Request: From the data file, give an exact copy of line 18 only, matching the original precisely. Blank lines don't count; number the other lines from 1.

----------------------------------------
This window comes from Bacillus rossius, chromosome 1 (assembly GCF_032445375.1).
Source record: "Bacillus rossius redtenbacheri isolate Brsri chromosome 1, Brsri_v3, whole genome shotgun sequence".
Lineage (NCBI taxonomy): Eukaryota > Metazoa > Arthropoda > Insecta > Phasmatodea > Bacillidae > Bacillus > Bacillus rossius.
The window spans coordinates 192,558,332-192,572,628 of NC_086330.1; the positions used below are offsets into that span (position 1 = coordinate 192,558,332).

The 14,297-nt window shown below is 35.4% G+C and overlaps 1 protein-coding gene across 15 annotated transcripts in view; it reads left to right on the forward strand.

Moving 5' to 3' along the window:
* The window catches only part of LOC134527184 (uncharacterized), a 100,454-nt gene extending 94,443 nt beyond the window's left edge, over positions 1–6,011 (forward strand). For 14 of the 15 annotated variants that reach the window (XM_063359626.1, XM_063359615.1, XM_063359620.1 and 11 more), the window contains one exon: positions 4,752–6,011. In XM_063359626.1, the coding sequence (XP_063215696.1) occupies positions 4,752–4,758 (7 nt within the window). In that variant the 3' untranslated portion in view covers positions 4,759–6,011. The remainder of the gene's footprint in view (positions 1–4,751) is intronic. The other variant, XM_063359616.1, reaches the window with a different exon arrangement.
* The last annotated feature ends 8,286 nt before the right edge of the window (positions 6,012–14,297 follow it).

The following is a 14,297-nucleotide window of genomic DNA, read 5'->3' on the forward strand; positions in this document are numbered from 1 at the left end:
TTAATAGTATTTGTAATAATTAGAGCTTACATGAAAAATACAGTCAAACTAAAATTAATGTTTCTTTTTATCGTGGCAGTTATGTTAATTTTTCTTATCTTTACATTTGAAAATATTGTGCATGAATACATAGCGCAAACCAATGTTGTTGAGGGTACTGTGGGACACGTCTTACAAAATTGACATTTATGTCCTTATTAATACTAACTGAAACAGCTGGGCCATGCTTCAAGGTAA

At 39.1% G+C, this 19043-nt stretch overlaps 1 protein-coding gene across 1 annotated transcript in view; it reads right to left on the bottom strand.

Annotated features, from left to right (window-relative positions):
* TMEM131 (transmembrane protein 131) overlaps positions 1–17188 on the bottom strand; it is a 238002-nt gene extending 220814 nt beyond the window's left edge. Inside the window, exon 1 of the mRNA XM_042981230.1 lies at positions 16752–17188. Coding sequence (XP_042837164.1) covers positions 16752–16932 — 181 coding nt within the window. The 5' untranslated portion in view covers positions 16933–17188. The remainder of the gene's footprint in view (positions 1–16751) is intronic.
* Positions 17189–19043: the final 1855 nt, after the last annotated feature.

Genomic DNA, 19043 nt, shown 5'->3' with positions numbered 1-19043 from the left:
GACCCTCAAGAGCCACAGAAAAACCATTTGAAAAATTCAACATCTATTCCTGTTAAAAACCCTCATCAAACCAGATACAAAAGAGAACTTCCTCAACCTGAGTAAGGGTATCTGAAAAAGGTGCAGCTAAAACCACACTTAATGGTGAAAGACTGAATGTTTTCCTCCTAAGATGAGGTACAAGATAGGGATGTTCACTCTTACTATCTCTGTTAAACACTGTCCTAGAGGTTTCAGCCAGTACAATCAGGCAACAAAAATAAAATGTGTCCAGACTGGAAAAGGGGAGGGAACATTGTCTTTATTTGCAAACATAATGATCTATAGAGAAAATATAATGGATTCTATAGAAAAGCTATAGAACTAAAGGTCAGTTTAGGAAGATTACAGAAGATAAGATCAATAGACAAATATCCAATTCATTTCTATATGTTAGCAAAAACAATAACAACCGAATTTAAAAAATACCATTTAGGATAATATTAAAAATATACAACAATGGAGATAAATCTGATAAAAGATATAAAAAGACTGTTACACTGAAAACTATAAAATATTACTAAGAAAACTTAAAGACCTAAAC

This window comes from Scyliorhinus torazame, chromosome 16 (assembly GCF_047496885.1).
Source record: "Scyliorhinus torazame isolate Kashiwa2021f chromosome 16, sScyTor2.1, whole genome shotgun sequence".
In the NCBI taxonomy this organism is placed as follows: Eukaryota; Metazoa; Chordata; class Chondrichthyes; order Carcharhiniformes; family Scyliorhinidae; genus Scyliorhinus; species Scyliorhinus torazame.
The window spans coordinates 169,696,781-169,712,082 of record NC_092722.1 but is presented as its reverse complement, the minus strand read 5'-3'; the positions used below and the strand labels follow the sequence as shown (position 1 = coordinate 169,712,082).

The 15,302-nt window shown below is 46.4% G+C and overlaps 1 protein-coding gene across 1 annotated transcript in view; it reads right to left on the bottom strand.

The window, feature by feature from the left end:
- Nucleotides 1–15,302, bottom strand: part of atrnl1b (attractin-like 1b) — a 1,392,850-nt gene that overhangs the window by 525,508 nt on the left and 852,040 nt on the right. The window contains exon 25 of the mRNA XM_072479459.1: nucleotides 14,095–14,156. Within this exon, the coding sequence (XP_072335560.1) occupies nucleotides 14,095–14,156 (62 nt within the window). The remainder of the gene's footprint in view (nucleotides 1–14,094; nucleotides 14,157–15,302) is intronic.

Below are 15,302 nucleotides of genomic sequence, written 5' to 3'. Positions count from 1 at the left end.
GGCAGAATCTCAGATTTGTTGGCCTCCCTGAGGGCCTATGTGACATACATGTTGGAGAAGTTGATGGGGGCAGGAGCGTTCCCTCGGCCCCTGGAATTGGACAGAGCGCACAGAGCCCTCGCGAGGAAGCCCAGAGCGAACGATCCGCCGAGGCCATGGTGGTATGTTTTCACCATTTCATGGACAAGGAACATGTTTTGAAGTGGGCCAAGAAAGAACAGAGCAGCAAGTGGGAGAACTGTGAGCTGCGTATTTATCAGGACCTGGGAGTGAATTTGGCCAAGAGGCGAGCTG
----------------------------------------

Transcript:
Source record: "Scyliorhinus torazame isolate Kashiwa2021f chromosome 16, sScyTor2.1, whole genome shotgun sequence".